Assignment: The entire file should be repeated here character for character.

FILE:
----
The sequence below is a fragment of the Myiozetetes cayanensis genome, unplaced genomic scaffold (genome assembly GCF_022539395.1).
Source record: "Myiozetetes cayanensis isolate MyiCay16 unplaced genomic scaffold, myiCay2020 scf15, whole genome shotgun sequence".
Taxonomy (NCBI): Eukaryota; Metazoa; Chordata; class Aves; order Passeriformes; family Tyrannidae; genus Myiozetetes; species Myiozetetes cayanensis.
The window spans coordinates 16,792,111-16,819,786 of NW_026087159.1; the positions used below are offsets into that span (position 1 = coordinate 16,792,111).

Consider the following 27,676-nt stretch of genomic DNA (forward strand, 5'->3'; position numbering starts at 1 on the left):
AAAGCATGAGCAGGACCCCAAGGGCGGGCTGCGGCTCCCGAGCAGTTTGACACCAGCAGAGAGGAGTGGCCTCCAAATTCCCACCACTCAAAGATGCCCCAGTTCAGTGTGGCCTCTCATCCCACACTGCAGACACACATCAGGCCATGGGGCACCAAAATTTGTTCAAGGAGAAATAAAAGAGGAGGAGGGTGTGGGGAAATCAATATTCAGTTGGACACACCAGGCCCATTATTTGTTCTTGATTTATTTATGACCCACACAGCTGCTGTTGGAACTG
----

The sequence below is a fragment of the Myiozetetes cayanensis genome, unplaced genomic scaffold (genome assembly GCF_022539395.1).
Source record: "Myiozetetes cayanensis isolate MyiCay16 unplaced genomic scaffold, myiCay2020 scf15, whole genome shotgun sequence".
Taxonomy (NCBI): Eukaryota; Metazoa; Chordata; class Aves; order Passeriformes; family Tyrannidae; genus Myiozetetes; species Myiozetetes cayanensis.
The window spans coordinates 16,792,111-16,819,786 of NW_026087159.1; the positions used below are offsets into that span (position 1 = coordinate 16,792,111).

Consider the following 27,676-nt stretch of genomic DNA (forward strand, 5'->3'; position numbering starts at 1 on the left):
AAAGCATGAGCAGGACCCCAAGGGCGGGCTGCGGCTCCCGAGCAGTTTGACACCAGCAGAGAGGAGTGGCCTCCAAATTCCCACCACTCAAAGATGCCCCAGTTCAGTGTGGCCTCTCATCCCACACTGCAGACACACATCAGGCCATGGGGCACCAAAATTTGTTCAAGGAGAAATAAAAGAGGAGGAGGGTGTGGGGAAATCAATATTCAGTTGGACACACCAGGCCCATTATTTGTTCTTGATTTATTTATGACCCACACAGCTGCTGTTGGAACTG